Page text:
Restorers wax eloquent in monument face-lift

April 23, 1998|By LAURA ERNDE

by Kevin G. Gilbert / staff photographer

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MonumentRestorers wax eloquent in monument face-lift

SHARPSBURG - Dick Warren uses a blow torch to heat the bronze plaque to about 170 degrees before Jane Kemble brushes on a wax compound.

The two National Park Service employees on Tuesday demonstrated one technique used to help preserve the 104 war monuments at Antietam National Battlefield.

Before the waxing can begin, the pair blasts dirt from the plaque with an air compresser that applies 30 pounds per square inch of pressure from finely crushed walnut shells.


Walnut shells are more gentle on the historic emblems than sandblasting, they explain.

"I figured it would be labor-intensive," said Tom Rostkowski of Middle River, Pa., a member of the all-volunteer Maryland Monument Commission.

The commission, appointed by the governor to protect these historical markers, came to Antietam Tuesday to observe the restoration techniques.

It has been nearly 10 years since the bronze plaques on the turn-of-the-century Maryland Monument were restored by the commission.

That and other monuments are once again showing the damaging effects of the weather. Some of the bronze has faded to green, a sign of corrosion.

"The weather really attacks them," Rostkowski said.

The commission has identified 300 monuments throughout the state, including 33 in Washington County.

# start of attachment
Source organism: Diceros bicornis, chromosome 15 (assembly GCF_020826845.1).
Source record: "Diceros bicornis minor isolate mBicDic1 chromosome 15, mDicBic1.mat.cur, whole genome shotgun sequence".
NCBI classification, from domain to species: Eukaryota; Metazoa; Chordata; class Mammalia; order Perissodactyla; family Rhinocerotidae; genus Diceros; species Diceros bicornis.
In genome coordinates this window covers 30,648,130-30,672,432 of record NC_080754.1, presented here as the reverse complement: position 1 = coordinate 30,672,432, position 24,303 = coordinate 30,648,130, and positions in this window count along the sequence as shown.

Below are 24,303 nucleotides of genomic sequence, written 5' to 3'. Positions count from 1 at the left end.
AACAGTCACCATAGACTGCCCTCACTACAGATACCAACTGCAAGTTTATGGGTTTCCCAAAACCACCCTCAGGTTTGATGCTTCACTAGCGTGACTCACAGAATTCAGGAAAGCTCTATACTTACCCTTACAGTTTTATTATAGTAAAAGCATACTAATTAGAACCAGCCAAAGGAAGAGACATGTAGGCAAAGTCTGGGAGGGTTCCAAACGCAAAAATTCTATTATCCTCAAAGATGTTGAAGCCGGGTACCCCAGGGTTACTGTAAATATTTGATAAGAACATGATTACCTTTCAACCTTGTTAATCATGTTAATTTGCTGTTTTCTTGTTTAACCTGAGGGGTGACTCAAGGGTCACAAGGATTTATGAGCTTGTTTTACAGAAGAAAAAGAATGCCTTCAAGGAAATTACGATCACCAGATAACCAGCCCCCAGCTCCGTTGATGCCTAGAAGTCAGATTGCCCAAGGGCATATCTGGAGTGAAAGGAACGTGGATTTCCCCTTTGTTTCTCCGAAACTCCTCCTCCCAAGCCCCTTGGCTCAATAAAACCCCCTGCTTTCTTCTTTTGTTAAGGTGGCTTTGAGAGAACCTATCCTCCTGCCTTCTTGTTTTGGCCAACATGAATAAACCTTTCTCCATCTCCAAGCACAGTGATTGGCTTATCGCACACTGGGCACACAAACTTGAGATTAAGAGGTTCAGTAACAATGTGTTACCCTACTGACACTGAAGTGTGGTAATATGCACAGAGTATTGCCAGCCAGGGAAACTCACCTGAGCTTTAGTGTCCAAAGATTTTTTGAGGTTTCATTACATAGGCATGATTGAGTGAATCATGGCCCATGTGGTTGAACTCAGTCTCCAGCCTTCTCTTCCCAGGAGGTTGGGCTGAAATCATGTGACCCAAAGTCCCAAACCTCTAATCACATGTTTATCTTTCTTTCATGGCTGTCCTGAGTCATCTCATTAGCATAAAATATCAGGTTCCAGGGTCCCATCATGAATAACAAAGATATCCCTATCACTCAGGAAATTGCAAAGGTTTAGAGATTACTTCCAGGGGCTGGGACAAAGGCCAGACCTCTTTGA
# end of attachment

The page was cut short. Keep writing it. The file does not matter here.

So far, 70 monuments statewide have been cleaned and restored using public and private money.

Since 1995, when Parris Glendening was elected governor, the commission has received $40,000 to $50,000 a year from the state, said Secretary of State John T. Willis.

The work of the commission has compelled the park service to continue the upkeep of monuments at Antietam, said Willis, who chairs the commission.

"By us coming here 10 years ago, we kind of shamed the federal government into doing something," he said.

The park service works on monument maintenance from June through September, said Kemble, cultural resource management specialist.

It takes more than a week to clean and wax an all-bronze statue. Ideally, a statue should be waxed every five years.

But there are eight monuments at the park that have deteriorated more quickly because their bronze faces are nearly horizontal and exposed to the elements.

The park service and the Maryland Historical Trust have teamed up to test some lacquers on those monuments to see if they hold up better than they did with waxing, which lasted only about a year.

Waxing is the preferred method because it's easy to maintain and renew. Lacquer has to be removed and reapplied, said Nancy Kurtz, monuments survey administrator.

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